# What is order dimension?

## Order Dimension

In mathematics, the dimension of a partially ordered set (poset) is the smallest number of total orders the intersection of which gives rise to the partial order. This concept is also sometimes called the order dimension or the DushnikâMiller dimension of the partial order. Dushnik & Miller (1941) first studied order dimension; for a more detailed treatment of this subject than provided here, see Trotter (1992).

### Some articles on order dimension:

Schnyder's Theorem - Other Graphs
... the incidence poset of a graph G has order dimension two if and only if the graph is a path or a subgraph of a path ... possible realizer for the incidence poset consists of two total orders that (when restricted to the graph's vertices) are the reverse of each other otherwise, the intersection of the two orders ... But two total orders on the vertices that are the reverse of each other can realize any subgraph of a path, by including the edges of the path in the ordering ...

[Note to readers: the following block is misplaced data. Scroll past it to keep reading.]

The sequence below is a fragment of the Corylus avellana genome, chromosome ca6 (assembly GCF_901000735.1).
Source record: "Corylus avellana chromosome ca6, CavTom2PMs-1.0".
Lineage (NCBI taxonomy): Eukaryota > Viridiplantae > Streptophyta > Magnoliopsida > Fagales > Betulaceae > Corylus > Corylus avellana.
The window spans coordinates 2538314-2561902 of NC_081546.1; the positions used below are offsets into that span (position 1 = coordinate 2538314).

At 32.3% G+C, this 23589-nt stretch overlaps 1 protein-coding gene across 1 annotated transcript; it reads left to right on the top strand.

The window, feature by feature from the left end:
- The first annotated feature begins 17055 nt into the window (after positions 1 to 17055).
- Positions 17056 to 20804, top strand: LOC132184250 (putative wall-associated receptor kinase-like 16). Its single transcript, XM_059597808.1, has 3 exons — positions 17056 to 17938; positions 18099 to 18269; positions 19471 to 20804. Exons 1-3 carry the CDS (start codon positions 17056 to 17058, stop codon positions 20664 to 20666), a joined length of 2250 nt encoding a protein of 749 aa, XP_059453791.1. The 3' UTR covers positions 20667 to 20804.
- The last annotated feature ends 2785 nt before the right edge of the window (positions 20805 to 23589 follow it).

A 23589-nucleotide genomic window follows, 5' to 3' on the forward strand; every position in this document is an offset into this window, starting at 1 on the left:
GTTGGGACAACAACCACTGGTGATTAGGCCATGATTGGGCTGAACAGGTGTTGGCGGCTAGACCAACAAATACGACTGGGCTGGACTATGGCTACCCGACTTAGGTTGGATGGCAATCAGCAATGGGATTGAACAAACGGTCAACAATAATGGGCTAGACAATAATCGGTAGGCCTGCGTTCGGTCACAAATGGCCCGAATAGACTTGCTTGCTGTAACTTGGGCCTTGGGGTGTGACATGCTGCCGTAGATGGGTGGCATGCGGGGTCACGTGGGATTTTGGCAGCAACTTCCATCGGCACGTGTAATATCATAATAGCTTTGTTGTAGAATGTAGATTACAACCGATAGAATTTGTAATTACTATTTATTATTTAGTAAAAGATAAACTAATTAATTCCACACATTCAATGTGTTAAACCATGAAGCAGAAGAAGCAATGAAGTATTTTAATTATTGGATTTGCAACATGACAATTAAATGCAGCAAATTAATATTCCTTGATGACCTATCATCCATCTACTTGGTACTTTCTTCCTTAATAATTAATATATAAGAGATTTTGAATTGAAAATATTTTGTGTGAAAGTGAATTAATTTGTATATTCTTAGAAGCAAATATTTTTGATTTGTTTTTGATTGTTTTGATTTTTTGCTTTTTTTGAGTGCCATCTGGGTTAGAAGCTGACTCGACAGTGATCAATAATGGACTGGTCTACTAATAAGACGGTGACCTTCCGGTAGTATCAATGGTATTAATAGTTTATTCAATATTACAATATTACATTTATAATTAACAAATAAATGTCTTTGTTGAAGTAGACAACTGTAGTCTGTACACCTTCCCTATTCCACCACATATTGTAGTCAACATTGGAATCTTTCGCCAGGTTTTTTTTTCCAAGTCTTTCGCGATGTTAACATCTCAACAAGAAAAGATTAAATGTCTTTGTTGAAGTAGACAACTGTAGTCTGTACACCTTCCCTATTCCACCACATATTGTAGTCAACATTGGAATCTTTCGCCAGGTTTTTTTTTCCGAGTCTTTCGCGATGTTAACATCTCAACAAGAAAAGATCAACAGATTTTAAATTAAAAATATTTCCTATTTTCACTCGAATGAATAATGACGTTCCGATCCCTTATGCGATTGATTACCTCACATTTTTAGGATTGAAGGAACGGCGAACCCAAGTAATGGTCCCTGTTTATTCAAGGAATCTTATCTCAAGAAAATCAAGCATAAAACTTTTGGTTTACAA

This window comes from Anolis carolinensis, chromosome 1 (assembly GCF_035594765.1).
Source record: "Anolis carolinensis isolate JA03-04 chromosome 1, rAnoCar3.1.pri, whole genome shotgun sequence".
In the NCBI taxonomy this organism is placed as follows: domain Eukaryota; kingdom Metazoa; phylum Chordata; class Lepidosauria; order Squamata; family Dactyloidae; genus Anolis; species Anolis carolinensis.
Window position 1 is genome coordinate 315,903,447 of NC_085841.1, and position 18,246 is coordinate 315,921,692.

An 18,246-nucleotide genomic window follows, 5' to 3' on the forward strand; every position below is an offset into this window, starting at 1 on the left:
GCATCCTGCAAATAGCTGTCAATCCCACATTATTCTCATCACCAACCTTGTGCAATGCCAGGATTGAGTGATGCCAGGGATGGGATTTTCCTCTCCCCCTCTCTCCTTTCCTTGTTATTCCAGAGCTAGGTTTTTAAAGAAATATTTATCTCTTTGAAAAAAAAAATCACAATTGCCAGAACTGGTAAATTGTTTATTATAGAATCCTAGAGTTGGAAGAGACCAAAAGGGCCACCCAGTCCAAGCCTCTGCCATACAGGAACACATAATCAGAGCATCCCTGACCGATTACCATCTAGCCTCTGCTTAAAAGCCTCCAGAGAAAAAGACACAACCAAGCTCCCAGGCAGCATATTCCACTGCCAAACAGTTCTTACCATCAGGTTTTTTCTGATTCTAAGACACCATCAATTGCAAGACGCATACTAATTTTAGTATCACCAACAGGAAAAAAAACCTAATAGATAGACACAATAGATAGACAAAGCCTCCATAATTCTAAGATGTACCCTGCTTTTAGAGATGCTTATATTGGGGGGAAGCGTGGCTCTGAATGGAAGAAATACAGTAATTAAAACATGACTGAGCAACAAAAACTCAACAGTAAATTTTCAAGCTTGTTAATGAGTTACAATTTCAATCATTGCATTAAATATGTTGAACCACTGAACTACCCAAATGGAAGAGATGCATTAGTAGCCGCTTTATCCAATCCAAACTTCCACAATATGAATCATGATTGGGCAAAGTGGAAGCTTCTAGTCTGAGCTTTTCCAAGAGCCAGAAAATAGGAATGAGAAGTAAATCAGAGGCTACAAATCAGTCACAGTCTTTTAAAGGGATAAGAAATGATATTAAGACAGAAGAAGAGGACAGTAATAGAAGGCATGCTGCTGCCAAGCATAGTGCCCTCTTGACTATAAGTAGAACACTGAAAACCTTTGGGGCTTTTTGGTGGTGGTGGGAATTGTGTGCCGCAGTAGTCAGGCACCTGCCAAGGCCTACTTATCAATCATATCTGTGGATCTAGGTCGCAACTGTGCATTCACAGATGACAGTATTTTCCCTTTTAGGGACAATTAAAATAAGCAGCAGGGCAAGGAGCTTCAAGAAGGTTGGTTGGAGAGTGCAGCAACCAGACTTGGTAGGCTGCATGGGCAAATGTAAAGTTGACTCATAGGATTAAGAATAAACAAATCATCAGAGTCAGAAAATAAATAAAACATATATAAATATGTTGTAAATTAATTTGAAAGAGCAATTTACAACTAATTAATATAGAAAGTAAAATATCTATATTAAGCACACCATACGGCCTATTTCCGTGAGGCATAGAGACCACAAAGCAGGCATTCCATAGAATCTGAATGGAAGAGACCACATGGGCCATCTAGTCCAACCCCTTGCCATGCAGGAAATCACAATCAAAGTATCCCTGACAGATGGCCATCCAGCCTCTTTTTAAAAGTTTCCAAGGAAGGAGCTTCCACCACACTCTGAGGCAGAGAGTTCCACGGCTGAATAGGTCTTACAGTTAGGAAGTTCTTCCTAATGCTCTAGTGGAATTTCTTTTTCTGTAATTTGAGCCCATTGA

Order Dimension - K-dimension and 2-dimension
... A generalization of dimension is the notion of k-dimension (written ) which is the minimal number of chains of length at most k in whose product the partial order can be embedded ... In particular, the 2-dimension of an order can be seen as the size of the smallest set such that the order embeds in the containment order on this set ...
Schnyder's Theorem - Extensions
... has been generalized by Brightwell and Trotter (1993, 1997) to a tight bound on the dimension of the height-three partially ordered sets formed analogously from the vertices, edges and ... convex polytopes, as there exist four-dimensional polytopes whose face lattices have unbounded order dimension ... for abstract simplicial complexes, the order dimension of the face poset of the complex is at most 1 + d, where d is the minimum dimension of a Euclidean space in ...

### Famous quotes containing the words dimension and/or order:

By intervening in the Vietnamese struggle the United States was attempting to fit its global strategies into a world of hillocks and hamlets, to reduce its majestic concerns for the containment of communism and the security of the Free World to a dimension where governments rose and fell as a result of arguments between two colonels’ wives.
Frances Fitzgerald (b. 1940)

One must be something in order to do something.
Johann Wolfgang Von Goethe (1749–1832)